By Adrian Gerth
While often seen as blemish on American society, addiction can be a tough topic to talk about. Usually the conversation tends to blame the victims, those that need the most support, instead of shifting how we see and talk about drug and alcohol abuse. With one of seven Americans over the age of twelve affected by addiction (totaling a whopping 40 million of us), it is a problem that more and more of us are becoming familiar with. Unfortunately, treatment can be expensive and problematic, and with nearly half of those in recovery relapsing, more needs to be done to create a supportive environment.
On August 29th, Nyla Cione hopes to do begin doing just that with her Recovery Rock Fest at Kenan Auditorium on UNCW campus. A recent transplant from Florida, Nyla has her own personal connection to addiction, having made it through twenty-three years of recovery, as well as a long musical history. She began her career as a singer at the age of seven and progressed as a solo artist to develop her skills as an audio engineer. Nyla started Cione Music Company while in Florida, and was inspired to reach out because of her own experiences with addiction. “Our mission is for awareness for addiction recovery, and substance-free lifestyle,” says Nyla, adding that, “We do a lot of event promoting, but also keeping up the theme that recovery is cool, you can attend a rock concert without being high on a substance.”
She held her first Recovery Rock Fest two years ago at an eighty seat venue in Florida; the jump to the 1,000 seat Kenan Auditorium is a major step forward for the festival. “We want to provide a fun, safe environment for people who might be struggling with recovery and not have a strong community to go to,” says Nyla. Being on campus should make it easier to keep the event substance free, she added. The musicians themselves will also be strong advocates for sobriety; each of the bands have been through recovery or support recovery efforts. The show will open with Stray Local, followed by Mike Blair and the Stonewalls, then Folk Star, and a finale by Melissa Ferrick.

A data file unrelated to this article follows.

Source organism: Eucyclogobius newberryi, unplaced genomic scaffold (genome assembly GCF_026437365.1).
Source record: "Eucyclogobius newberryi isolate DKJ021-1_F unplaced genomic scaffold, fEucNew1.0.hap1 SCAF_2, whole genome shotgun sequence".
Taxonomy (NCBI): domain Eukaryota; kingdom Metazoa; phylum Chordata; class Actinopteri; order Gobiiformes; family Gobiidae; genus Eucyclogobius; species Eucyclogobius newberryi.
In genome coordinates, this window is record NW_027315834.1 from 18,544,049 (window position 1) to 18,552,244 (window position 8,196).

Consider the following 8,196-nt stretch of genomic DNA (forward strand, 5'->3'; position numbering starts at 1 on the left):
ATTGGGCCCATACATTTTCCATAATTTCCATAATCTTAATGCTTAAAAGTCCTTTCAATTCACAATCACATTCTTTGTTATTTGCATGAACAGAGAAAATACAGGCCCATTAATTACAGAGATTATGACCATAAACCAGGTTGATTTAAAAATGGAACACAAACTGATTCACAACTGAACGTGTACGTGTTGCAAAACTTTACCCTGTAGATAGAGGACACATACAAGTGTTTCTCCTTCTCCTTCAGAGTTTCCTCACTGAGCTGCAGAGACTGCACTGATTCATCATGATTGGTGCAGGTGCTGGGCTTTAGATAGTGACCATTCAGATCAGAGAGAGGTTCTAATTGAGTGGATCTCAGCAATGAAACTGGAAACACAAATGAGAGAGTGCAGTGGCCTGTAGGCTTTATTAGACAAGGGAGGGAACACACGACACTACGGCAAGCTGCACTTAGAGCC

Many recovery/relief shows are tied to a specific program; however, the Recovery Rock Fest is open to the whole community to reach out to whoever wants to come. A portion of the ticket sales will go to UNCW’s Collegiate Recovery Community, an on-campus work program for students recovering from all sorts of addictions. Cione Music Company is also working towards becoming non-profit, so the higher ticket sales rise, the more money can flow to the CRC. If you can’t go to the show but still want to support the event, there is a GoFundMe site already running at gofundme.com/recoveryrockfest.
Doors open at 6 pm on August 29th, and the show runs from 7-10 p.m. Tickets are $25 in advance, $30 at the door, and $15 with students for ID. Tickets can be bought on the website, www.recoveryrockfest.com. The official substance-free after party is hosted by RaveClean, who will be transforming a yet to be determined location into a full-scale nightclub complete with glow sticks and body paint with music from DJ F.